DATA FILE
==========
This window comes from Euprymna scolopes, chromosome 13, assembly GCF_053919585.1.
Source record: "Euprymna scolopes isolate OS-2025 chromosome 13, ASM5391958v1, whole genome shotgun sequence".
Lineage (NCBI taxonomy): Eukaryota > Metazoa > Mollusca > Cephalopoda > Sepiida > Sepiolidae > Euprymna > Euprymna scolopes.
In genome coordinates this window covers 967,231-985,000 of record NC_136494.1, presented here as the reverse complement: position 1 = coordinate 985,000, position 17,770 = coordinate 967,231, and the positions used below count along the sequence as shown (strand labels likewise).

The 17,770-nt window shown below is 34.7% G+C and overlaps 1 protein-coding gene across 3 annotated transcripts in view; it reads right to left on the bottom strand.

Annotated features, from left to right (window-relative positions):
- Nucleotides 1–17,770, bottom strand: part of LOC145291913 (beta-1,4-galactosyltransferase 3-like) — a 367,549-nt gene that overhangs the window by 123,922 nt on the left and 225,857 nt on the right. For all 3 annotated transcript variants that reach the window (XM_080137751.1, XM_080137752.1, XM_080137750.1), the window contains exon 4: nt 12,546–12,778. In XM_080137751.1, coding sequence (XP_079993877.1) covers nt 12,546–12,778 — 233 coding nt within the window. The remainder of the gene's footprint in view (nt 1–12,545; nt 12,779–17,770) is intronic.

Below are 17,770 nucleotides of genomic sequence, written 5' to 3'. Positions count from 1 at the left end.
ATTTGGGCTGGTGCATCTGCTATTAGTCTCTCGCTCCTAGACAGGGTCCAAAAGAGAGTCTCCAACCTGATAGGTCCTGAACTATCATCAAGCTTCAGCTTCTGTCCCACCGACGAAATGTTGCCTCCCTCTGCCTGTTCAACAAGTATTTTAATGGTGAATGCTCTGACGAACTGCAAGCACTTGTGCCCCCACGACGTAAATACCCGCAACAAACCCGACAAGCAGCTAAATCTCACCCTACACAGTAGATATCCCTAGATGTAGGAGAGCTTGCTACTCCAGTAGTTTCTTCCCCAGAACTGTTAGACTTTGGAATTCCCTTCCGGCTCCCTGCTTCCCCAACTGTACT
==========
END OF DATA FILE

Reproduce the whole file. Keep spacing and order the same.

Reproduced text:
This window comes from Euprymna scolopes, chromosome 13, assembly GCF_053919585.1.
Source record: "Euprymna scolopes isolate OS-2025 chromosome 13, ASM5391958v1, whole genome shotgun sequence".
Lineage (NCBI taxonomy): Eukaryota > Metazoa > Mollusca > Cephalopoda > Sepiida > Sepiolidae > Euprymna > Euprymna scolopes.
In genome coordinates this window covers 967,231-985,000 of record NC_136494.1, presented here as the reverse complement: position 1 = coordinate 985,000, position 17,770 = coordinate 967,231, and the positions used below count along the sequence as shown (strand labels likewise).

The 17,770-nt window shown below is 34.7% G+C and overlaps 1 protein-coding gene across 3 annotated transcripts in view; it reads right to left on the bottom strand.

Annotated features, from left to right (window-relative positions):
- Nucleotides 1–17,770, bottom strand: part of LOC145291913 (beta-1,4-galactosyltransferase 3-like) — a 367,549-nt gene that overhangs the window by 123,922 nt on the left and 225,857 nt on the right. For all 3 annotated transcript variants that reach the window (XM_080137751.1, XM_080137752.1, XM_080137750.1), the window contains exon 4: nt 12,546–12,778. In XM_080137751.1, coding sequence (XP_079993877.1) covers nt 12,546–12,778 — 233 coding nt within the window. The remainder of the gene's footprint in view (nt 1–12,545; nt 12,779–17,770) is intronic.

Below are 17,770 nucleotides of genomic sequence, written 5' to 3'. Positions count from 1 at the left end.
ATTTGGGCTGGTGCATCTGCTATTAGTCTCTCGCTCCTAGACAGGGTCCAAAAGAGAGTCTCCAACCTGATAGGTCCTGAACTATCATCAAGCTTCAGCTTCTGTCCCACCGACGAAATGTTGCCTCCCTCTGCCTGTTCAACAAGTATTTTAATGGTGAATGCTCTGACGAACTGCAAGCACTTGTGCCCCCACGACGTAAATACCCGCAACAAACCCGACAAGCAGCTAAATCTCACCCTACACAGTAGATATCCCTAGATGTAGGAGAGCTTGCTACTCCAGTAGTTTCTTCCCCAGAACTGTTAGACTTTGGAATTCCCTTCCGGCTCCCTGCTTCCCCAACTGTACT